I would like to speak with a loan officer.
 

Credit union difference: annual meeting and elections

As a member of Unity One Credit Union, you select the leadership or members of the credit union's Board of Directors. These individuals volunteer their time (not paid) and  represent all members of the credit union when making important decisions. That's why it's important that there is an election process and you know about it.

The annual meeting is important, and your attendance is always requested. It is at this meeting, that the nominating committee, composed of three members, will present it's slate of board candidates for approval by the members present.

Annual Meeting Date, Time and Location:
April 26, 2013
12 Noon – 12:30 p.m.
Unity One Credit Union – Cray Plaza
380 Jackson Street, Third Floor Theatre
St. Paul, MN


The annual meeting alternates between Fort Worth and Saint Paul each year. The meeting will feature reports and updates from the credit union president, chairman of the Board of Directors and other credit union representatives. The nominating committee will announce the board nominees for the three open position, and the annCU family reunion color LoResual report of the treasurer for the fiscal year (ending December 31, 2012) will be presented. Any other business, as may properly come before the meeting, will also be addressed. Everyone in attendance at the annual meeting will receive a copy of the 2012 Annual Report.

Nomination Process:
Nominations may also be made by petition, signed by ONE PERCENT of the members (approximately 250 members). Elections will not be conducted by mail ballot, and there will be no nominations from the floor if only one nominee for each position has been made. Each nominee, by petition, shall submit a statement of qualifications and biographical data. The closing date for receiving any nomination petition is February 22, 2013.

To be effective, such nominations shall be accompanied by signed certificates by the nominee stating that he/she is agreeable to the nomination and will serve, if elected to office.

Any such nominations shall be filed with the: Secretary of the Board, Unity One Credit Union, 6701 Burlington Blvd., Fort Worth, Texas 76131. The secretary shall then cause such nominations, along with those of the nominating committee, to be mailed out as ballots to all members at least 35 days before the Annual Meeting and will be posted on the next business day.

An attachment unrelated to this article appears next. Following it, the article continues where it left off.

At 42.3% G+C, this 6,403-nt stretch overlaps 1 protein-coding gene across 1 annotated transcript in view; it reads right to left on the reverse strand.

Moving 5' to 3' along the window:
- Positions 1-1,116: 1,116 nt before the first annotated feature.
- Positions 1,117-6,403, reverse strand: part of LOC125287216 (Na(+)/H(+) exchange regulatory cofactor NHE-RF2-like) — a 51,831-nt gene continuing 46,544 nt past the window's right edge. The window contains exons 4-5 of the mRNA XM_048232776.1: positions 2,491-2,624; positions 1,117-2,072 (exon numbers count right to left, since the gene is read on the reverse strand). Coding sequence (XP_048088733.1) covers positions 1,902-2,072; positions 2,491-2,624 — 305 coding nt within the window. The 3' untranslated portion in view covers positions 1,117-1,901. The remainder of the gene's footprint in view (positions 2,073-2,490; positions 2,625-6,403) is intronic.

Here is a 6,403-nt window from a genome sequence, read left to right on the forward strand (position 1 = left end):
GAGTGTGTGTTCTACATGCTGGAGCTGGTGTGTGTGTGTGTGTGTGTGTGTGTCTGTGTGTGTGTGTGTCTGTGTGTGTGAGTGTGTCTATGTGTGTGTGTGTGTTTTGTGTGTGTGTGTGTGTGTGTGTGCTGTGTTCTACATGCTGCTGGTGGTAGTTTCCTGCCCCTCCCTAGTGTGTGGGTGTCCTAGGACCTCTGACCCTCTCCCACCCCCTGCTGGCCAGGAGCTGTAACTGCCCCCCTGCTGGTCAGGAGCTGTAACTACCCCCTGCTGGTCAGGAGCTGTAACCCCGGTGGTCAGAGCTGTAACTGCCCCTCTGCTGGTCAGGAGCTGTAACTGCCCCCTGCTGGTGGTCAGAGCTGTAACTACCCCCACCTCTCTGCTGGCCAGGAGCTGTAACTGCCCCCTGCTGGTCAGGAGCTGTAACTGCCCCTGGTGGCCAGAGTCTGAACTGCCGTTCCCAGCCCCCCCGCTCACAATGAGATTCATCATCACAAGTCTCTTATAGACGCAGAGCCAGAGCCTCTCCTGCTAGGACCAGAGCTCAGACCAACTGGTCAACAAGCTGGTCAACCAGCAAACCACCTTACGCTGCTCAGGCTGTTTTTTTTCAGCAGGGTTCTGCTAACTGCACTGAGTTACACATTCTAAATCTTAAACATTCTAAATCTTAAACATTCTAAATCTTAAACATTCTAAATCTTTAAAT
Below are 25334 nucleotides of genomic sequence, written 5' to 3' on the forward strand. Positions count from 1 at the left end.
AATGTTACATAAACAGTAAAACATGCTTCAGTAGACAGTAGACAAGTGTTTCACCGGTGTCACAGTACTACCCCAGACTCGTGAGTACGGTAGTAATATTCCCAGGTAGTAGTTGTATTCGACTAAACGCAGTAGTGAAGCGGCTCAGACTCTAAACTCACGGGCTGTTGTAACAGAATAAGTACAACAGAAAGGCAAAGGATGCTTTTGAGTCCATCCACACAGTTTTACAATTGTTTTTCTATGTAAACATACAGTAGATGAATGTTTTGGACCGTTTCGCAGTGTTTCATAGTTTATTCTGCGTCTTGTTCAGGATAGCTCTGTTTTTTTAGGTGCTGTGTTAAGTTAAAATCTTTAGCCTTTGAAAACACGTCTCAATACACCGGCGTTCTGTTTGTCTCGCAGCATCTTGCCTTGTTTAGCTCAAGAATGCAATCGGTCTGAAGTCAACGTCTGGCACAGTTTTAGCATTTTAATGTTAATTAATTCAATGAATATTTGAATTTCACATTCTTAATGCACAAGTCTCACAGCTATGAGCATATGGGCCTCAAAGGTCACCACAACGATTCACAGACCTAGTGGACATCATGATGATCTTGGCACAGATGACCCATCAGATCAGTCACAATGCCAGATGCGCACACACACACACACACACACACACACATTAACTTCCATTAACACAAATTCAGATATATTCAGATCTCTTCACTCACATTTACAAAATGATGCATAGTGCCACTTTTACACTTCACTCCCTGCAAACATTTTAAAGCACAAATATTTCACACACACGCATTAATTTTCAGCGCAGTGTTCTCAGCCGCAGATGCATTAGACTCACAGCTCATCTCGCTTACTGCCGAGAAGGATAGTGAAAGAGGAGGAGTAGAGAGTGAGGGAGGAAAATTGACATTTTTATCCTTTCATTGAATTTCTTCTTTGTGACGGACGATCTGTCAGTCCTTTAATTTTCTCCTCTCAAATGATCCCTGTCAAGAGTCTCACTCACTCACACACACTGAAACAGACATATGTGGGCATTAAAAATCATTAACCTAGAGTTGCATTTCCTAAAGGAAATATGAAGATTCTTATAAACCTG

Nominees for the Board of Directors:
Mary Diggs (incumbent)
Mary has been employed by BNSF Railway for over 16 years. Her experience includes work assignments in Corporate Audit, Finance and Marketing and Sales. Prior to working for the railway, Mary attended Texas Christian University where she obtained a Bachelor’s Degree in Business Administration with a concentration in Finance. She has served on the Board of Directors for six years. Prior to serving on the board, Mary served on the Audit Committee for seven years, five years as Committee Chair. Her responsibilities while serving as chair included recruiting and training new Audit Committee members, serving as the main liaison between the credit union and its external auditors and the NCOS examiners and reviewing audits performed by staff. Mary currently serves on the Technology, Annual Meeting, Budget and Business Loan committees at Unity One Credit Union.


Dale Maristuen
(incumbent)
Formerly employed by Burlington Northern Santa Fe for 26 years in the Costs and Statistics Department, Dale is currently self employed as a Property Manager and Advisor. Dale has a Bachelor’s Degree in Accounting from Bemidji State University and an MBA from Mankato State University. He has been a member of Unity One Credit Union since 1972 and has served on the Board of Directors for 19 years, including eight years as Chairman. He also served as Secretary for two years and currently participates on the Education, Facilities and Growth Strategies Committees. Dale has completed 12 modules of the Volunteer Achievement Program (VAP) and is a recipient of the Edward Filene award. VAP is a training program designed to increase Directors’ skills and knowledge of credit unions. In addition to his vast experience with the credit union, Dale has experience in finance, accounting, budgeting, property management and cost analysis. His goal is to continue to work toward enhancement of the value of credit union membership through superior service and products.

Timothy (Tim) E. Savoy
(incumbent)
Formerly employed by Burlington Northern Santa Fe, Tim retired as General Director, Operations Planning and Control within the Finance department. He has been a credit union member for 48 years and has served on either the Board of Directors or Audit Committee during the past 43 years. He has previously served as Chairman and Vice Chairman of the Board, as well as, various credit union committees. He has successfully completed over 30 educational modules covering credit union leadership, business management, and regulations. He believes the success of Unity One Credit Union is dependent on the strong working relationship of the Board, Staff and Committees. His number one goal is to strive for financial soundness of Unity One while providing high-quality products and services to the members at an affordable cost. He believes credit unions are in the business of helping others.